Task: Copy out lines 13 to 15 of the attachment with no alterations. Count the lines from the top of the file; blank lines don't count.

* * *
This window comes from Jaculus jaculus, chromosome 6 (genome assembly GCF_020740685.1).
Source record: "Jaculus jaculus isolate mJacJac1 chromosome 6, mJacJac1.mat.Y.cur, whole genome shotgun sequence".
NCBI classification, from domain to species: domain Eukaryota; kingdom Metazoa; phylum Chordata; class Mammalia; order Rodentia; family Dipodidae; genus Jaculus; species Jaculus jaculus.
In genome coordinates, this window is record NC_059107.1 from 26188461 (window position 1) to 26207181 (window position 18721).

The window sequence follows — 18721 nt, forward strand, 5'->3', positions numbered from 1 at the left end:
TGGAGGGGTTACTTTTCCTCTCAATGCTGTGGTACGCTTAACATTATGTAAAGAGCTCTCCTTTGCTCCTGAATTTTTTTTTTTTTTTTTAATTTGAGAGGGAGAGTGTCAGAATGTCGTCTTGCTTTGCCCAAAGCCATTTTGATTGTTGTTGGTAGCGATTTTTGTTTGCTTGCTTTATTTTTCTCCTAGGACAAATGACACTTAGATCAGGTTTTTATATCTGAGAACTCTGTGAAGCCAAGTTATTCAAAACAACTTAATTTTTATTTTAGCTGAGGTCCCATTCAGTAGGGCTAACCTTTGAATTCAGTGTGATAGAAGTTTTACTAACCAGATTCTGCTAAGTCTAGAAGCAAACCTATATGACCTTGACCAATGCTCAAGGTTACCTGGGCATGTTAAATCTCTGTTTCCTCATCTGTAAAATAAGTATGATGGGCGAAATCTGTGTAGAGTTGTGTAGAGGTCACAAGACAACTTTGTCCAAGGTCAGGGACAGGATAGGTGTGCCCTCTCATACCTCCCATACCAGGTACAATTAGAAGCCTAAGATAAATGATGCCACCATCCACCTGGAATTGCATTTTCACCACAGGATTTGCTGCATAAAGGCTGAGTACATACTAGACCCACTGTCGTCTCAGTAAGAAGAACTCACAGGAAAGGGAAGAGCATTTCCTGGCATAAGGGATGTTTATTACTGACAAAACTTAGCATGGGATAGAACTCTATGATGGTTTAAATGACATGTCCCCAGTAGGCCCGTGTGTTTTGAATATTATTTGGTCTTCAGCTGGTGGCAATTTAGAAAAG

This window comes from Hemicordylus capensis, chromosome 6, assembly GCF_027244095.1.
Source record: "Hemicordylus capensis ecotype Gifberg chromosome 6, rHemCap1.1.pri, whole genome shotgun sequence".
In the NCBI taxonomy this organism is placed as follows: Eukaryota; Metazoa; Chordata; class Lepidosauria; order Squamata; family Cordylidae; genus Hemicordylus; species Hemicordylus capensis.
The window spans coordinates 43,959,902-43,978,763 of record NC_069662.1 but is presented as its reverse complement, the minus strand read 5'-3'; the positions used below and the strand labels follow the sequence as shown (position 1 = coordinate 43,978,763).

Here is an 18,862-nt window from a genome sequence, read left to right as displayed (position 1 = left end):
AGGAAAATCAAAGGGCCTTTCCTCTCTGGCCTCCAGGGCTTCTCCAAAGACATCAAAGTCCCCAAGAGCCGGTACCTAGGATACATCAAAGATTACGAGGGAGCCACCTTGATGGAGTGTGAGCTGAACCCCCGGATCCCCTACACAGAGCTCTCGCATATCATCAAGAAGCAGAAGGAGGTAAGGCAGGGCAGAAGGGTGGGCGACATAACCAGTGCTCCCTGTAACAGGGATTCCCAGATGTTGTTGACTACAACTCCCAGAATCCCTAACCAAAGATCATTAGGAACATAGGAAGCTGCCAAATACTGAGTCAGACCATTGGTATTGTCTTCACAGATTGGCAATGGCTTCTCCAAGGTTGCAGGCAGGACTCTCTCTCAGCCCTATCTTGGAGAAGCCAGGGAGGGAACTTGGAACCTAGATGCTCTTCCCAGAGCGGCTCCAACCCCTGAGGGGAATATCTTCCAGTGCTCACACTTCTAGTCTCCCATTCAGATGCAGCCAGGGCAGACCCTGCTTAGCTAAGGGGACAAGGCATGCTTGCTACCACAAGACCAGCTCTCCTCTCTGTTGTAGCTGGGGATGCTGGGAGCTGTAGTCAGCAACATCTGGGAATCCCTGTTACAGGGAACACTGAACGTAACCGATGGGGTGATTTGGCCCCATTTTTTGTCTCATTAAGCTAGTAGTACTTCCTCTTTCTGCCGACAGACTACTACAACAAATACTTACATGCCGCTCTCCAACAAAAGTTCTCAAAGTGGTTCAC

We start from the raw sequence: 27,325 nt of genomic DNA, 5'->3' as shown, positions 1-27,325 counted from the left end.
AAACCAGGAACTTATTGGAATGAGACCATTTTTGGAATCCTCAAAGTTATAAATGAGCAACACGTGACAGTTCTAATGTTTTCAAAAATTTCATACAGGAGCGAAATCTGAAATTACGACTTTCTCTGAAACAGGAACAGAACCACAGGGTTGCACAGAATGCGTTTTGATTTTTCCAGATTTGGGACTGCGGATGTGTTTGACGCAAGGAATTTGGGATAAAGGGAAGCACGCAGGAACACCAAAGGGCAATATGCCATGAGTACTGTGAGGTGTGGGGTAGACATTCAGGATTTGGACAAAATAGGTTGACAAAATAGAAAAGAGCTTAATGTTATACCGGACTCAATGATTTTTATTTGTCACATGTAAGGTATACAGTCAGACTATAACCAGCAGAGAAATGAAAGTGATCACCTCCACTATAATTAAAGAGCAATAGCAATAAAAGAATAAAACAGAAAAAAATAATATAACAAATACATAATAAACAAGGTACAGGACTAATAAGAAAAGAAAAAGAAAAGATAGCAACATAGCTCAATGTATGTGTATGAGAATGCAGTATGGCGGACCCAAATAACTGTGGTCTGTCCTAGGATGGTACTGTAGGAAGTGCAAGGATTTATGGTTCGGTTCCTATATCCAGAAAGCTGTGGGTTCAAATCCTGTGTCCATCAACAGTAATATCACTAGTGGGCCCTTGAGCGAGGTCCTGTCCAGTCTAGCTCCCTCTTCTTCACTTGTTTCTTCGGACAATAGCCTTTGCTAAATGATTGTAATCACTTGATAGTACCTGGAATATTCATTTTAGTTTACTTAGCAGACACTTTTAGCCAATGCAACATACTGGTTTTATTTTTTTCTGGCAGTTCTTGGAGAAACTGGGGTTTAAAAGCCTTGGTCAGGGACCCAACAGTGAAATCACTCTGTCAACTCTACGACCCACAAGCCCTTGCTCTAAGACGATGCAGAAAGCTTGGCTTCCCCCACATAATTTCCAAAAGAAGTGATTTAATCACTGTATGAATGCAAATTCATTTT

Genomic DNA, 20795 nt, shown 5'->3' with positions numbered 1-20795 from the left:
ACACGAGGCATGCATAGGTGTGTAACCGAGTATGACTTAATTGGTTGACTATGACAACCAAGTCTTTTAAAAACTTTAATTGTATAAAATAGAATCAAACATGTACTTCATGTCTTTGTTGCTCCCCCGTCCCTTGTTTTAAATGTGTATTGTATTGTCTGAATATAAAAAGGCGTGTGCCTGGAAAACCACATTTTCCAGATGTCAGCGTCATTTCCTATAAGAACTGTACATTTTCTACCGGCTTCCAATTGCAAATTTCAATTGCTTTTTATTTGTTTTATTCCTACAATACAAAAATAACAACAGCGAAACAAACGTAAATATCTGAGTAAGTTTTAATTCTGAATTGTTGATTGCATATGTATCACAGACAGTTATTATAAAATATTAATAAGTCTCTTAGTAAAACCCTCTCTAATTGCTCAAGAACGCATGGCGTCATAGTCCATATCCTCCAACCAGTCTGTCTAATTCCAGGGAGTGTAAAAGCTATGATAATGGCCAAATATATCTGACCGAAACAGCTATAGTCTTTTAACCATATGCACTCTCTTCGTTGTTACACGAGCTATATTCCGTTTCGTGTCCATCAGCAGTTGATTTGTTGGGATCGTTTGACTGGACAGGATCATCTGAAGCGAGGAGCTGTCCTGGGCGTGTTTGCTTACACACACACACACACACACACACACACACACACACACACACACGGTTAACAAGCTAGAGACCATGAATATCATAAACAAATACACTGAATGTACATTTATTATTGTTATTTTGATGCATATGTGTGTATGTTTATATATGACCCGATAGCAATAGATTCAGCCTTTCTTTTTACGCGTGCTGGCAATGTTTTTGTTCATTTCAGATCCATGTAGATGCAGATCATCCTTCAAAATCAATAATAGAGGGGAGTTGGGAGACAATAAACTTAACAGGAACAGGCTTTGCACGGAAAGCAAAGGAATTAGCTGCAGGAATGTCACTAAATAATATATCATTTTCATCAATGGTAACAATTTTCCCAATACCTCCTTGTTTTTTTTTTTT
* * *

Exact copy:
We start from the raw sequence: 27,325 nt of genomic DNA, 5'->3' as shown, positions 1-27,325 counted from the left end.
AAACCAGGAACTTATTGGAATGAGACCATTTTTGGAATCCTCAAAGTTATAAATGAGCAACACGTGACAGTTCTAATGTTTTCAAAAATTTCATACAGGAGCGAAATCTGAAATTACGACTTTCTCTGAAACAGGAACAGAACCACAGGGTTGCACAGAATGCGTTTTGATTTTTCCAGATTTGGGACTGCGGATGTGTTTGACGCAAGGAATTTGGGATAAAGGGAAGCACGCAGGAACACCAAAGGGCAATATGCCATGAGTACTGTGAGGTGTGGGGTAGACATTCAGGATTTGGACAAAATAGGTTGACAAAATAGAAAAGAGCTTAATGTTATACCGGACTCAATGATTTTTATTTGTCACATGTAAGGTATACAGTCAGACTATAACCAGCAGAGAAATGAAAGTGATCACCTCCACTATAATTAAAGAGCAATAGCAATAAAAGAATAAAACAGAAAAAAATAATATAACAAATACATAATAAACAAGGTACAGGACTAATAAGAAAAGAAAAAGAAAAGATAGCAACATAGCTCAATGTATGTGTATGAGAATGCAGTATGGCGGACCCAAATAACTGTGGTCTGTCCTAGGATGGTACTGTAGGAAGTGCAAGGATTTATGGTTCGGTTCCTATATCCAGAAAGCTGTGGGTTCAAATCCTGTGTCCATCAACAGTAATATCACTAGTGGGCCCTTGAGCGAGGTCCTGTCCAGTCTAGCTCCCTCTTCTTCACTTGTTTCTTCGGACAATAGCCTTTGCTAAATGATTGTAATCACTTGATAGTACCTGGAATATTCATTTTAGTTTACTTAGCAGACACTTTTAGCCAATGCAACATACTGGTTTTATTTTTTTCTGGCAGTTCTTGGAGAAACTGGGGTTTAAAAGCCTTGGTCAGGGACCCAACAGTGAAATCACTCTGTCAACTCTACGACCCACAAGCCCTTGCTCTAAGACGATGCAGAAAGCTTGGCTTCCCCCACATAATTTCCAAAAGAAGTGATTTAATCACTGTATGAATGCAAATTCATTTT

Genomic DNA, 20795 nt, shown 5'->3' with positions numbered 1-20795 from the left: